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0

Lists do not have properties, they group things together. You can pick lists for that reason in the paragraph styles. And you Customize the appearance of a numbered list Tutorial: https://helpx.adobe.com/indesign/how-to/create-bulleted-numbered-lists.html Help: https://helpx.adobe.com/indesign/using/bullets-numbering.html


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Go to the Pages window and there, double-click your master page. In place of the page numbers, you will see a letter. This gets replaced by the page number on actual pages. Select this letter and delete it. Now make sure to have your caret on position to replace that character, if you were to type. Go to Type → Insert Special Character → Markers → Previous ...


0

Ok 1 of 3 things you could be talking about... Option 1, changing the document to start with page 2 (typically used for when you're trying to avoid the first page in a "Facing Pages" layout. Option 2, you have your pagination set on your master pages: Use the selection tool (V) then hold Cmd+Shift(Mac) or Ctrl+Shift(Windows) while clicking it to ...


-2

Children's t-shirt graphics are, of course, smaller. Adult graphics are generally the same size because unless you're designing for a company such as Big Dog, who specializes in larger sizes, the number of extra large sizes which are sold is very small in relation to the normal small-medium-large sizes. Much will depend upon who your end customer will be - ...


0

You could use the diagonal line options.... Table > Cell Options > Diagonal Lines While a bit limited, it would offer some variations, especially if you use color in conjunction with line directions.


1

You're right that Corel Draw is like Illustrator. InDesign is for larger, sometimes much larger publications and when combined with other Adobe applications is incredibly robust. A few key features that InDesign provides. I've never used Corel Draw so this is compared to Illustrator but did glance online to see which of these Corel Draw offers and believe ...


2

The basic idea Corel Draw and Ilustrator are mainly for vector based ilustrations. This is very broad, it can be a logo, and icon or inclusive almost photorealistic vector based images. It can also be used for layout. This is for printed materials, flyers, posters, etc. This can combine photographs, vector based images and text. On the other hand, the ...


3

As per the Adobe InDesign website: InDesign is a page layout tool. The program allows you to collect graphical (raster and vector) and textual content into a layout, enabling easy multi-page processing and powerful exporting options for both print and digital purposes. And I feel like an Adobe salesman now. InDesign has powerful tools for easy workflows ...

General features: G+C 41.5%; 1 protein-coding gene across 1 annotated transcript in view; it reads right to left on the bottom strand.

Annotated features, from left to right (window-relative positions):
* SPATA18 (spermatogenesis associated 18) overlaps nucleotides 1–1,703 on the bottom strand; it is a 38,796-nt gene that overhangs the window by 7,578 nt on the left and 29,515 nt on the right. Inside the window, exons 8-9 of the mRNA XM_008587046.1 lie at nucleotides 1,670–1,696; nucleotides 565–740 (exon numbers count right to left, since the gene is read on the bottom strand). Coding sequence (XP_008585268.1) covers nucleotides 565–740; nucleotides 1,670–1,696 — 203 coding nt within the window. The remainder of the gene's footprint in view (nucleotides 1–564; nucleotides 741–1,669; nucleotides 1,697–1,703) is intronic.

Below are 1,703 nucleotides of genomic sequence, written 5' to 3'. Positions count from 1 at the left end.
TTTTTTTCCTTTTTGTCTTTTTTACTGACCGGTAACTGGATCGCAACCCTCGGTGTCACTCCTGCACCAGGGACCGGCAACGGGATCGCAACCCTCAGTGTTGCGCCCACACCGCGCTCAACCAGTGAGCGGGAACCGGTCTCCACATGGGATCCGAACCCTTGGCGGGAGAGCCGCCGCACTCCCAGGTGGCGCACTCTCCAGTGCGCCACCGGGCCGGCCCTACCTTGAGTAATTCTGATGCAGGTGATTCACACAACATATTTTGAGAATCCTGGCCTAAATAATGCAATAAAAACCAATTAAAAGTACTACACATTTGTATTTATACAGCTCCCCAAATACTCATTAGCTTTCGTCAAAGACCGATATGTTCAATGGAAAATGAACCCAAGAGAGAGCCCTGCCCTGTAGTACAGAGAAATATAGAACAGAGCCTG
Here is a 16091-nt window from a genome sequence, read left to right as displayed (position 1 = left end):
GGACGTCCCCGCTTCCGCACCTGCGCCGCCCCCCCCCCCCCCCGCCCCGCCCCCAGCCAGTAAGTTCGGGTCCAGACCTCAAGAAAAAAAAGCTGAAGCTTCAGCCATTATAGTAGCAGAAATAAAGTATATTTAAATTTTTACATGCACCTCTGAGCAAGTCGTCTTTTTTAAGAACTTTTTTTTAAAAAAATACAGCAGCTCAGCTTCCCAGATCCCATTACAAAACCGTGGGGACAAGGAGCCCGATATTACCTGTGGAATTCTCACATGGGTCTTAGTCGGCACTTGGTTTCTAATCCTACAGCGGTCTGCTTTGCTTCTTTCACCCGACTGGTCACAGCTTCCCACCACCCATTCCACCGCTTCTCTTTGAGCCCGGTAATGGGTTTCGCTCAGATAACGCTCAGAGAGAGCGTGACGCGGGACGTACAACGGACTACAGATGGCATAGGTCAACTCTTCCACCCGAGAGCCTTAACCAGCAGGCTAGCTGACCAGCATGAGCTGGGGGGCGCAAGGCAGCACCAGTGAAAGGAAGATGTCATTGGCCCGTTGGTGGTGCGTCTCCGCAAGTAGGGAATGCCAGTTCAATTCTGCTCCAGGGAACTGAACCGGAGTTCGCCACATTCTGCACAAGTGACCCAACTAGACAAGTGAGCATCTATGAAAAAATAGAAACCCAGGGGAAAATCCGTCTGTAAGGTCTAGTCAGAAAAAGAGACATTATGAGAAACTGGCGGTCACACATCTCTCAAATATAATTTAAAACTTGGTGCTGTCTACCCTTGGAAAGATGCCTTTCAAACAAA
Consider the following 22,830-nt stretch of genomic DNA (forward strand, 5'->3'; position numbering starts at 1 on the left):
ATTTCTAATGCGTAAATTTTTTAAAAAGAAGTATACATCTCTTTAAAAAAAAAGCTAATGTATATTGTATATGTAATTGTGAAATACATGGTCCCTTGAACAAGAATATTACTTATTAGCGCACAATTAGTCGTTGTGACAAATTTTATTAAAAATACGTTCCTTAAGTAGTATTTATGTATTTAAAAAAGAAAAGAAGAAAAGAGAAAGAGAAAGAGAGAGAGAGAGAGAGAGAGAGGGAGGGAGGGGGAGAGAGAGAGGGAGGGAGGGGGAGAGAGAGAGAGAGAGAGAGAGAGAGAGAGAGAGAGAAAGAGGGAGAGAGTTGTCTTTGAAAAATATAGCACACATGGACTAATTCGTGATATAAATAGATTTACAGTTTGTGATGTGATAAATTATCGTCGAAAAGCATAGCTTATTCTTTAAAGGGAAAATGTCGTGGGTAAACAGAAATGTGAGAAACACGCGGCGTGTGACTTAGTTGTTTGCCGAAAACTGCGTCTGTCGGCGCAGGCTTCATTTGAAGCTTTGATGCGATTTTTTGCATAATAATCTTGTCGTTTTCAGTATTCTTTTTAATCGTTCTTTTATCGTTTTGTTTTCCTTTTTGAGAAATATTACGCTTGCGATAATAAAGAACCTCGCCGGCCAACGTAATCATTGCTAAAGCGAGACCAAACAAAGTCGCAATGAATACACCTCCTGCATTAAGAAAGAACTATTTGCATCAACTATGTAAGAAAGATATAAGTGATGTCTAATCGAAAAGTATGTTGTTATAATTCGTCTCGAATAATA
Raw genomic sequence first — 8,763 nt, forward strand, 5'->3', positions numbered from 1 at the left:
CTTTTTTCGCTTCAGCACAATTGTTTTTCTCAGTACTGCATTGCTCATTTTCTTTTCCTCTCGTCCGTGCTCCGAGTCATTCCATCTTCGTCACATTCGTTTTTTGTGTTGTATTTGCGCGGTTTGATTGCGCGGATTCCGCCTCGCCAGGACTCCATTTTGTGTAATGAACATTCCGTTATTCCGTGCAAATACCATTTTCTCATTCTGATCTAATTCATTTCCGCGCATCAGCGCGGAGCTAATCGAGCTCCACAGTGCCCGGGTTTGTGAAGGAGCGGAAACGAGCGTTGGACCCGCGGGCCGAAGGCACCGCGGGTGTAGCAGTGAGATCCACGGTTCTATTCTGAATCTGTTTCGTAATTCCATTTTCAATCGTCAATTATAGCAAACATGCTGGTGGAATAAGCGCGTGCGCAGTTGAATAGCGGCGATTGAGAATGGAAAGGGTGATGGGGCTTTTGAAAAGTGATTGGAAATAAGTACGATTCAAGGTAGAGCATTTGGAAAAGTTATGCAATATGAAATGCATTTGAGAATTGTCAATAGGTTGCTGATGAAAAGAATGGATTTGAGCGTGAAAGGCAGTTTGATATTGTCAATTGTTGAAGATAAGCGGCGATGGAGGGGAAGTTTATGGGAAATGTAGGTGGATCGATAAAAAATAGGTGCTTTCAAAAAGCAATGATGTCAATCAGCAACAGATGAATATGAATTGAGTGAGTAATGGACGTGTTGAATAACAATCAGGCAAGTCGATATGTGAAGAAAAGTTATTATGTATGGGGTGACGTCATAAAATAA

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Put simply: Illustrator is for creating vector graphics, logos and single page layouts. InDesign is for creating single and multi-page layouts using elements created in illustrator/photoshop/corel etc Yes you are correct that CorelDraw is basically very similar to Illustrator.


0

Object → Effects → Inner Shadow → Mode: normal, X Offset: 0, Size: 0; Y offset: border width.


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This is a problem with inDesign that many users suffer from! Here is a detailed tutorial on how to fix this issue so that the dimensions are measured just like illustrator. http://www.nineteenfortyone.com/2011/05/indesign-dimensions-include-stroke-weight/ The trick is to set the "Dimensions include Stroke Weight" setting within the software.


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I've seen others use Fire Alpaca, a software that mimics Photoshop in many ways. Its user friendly, and similar to Photoshop in tools and menus. A student of mine found it and used it for a graphic novel spread. It handles both high res pixel-based images and low-res output. http://firealpaca.com/en


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Just package the file, then navigate to the Package folder on your hard drive and delete the "Document Fonts" folder within it. There is, of course, also the option to "copy fonts" in the packaging dialog, just uncheck that.


2

CS5 and CS6 both should work completely fine on your laptop, doesn't matter if you want to use Ps, Ai, or ID. Check this link, Intel HD 4000 is on the Adobe approved list. https://helpx.adobe.com/photoshop/kb/photoshop-cs6-gpu-faq.html


3

Whoops, there is an easy way to do this, it's just not where I expected it to be. It's on the save dialog screen at the end of the process, here (note that for some reason it appears to not work for Chinese, Japanese and Korean fonts): I was expecting it to be in the earlier screen similar to how InDesign's PDF export options are set out, here, but it's ...


0

I've been using Affinity Photo beta (instead of Photoshop) for a while now and it's a great alternative! AP even uses most of the same keyboard shortcuts as PS, and the UI is beautiful.


0